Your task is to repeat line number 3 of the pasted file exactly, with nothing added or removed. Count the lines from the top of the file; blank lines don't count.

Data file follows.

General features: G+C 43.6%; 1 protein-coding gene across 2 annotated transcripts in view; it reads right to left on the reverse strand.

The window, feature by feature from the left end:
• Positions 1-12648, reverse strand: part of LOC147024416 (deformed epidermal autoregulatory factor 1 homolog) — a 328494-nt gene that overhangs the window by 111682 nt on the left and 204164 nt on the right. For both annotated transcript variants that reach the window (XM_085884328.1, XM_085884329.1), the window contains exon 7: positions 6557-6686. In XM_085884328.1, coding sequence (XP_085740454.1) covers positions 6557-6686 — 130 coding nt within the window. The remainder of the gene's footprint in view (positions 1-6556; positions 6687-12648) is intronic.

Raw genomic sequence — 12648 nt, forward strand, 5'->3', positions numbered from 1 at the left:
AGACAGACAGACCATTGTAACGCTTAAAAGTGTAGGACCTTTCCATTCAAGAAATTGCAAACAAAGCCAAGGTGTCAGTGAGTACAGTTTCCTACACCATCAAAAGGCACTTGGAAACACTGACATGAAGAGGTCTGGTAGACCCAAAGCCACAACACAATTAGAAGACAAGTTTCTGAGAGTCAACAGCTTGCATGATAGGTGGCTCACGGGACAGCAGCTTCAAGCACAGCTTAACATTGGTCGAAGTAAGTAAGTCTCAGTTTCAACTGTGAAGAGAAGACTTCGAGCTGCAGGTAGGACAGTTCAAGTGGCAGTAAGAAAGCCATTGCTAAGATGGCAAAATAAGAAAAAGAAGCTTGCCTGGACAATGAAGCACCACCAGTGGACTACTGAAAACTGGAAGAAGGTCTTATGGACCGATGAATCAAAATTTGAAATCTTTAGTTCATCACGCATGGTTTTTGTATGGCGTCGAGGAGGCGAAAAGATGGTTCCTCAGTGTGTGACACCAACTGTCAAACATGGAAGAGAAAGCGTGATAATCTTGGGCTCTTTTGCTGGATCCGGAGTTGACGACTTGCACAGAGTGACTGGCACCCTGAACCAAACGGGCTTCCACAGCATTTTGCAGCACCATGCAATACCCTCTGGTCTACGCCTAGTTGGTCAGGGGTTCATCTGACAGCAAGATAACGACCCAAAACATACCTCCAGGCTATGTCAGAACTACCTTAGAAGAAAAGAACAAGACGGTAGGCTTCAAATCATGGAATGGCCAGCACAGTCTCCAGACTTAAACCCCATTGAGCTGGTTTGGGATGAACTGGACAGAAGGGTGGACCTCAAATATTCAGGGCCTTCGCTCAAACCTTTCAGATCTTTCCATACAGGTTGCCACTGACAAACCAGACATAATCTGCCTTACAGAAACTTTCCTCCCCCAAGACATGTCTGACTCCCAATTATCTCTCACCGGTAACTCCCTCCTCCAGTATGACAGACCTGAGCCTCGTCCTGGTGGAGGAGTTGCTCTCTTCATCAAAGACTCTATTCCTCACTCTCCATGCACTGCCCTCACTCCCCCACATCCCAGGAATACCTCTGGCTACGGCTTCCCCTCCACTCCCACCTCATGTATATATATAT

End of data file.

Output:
• Positions 1-12648, reverse strand: part of LOC147024416 (deformed epidermal autoregulatory factor 1 homolog) — a 328494-nt gene that overhangs the window by 111682 nt on the left and 204164 nt on the right. For both annotated transcript variants that reach the window (XM_085884328.1, XM_085884329.1), the window contains exon 7: positions 6557-6686. In XM_085884328.1, coding sequence (XP_085740454.1) covers positions 6557-6686 — 130 coding nt within the window. The remainder of the gene's footprint in view (positions 1-6556; positions 6687-12648) is intronic.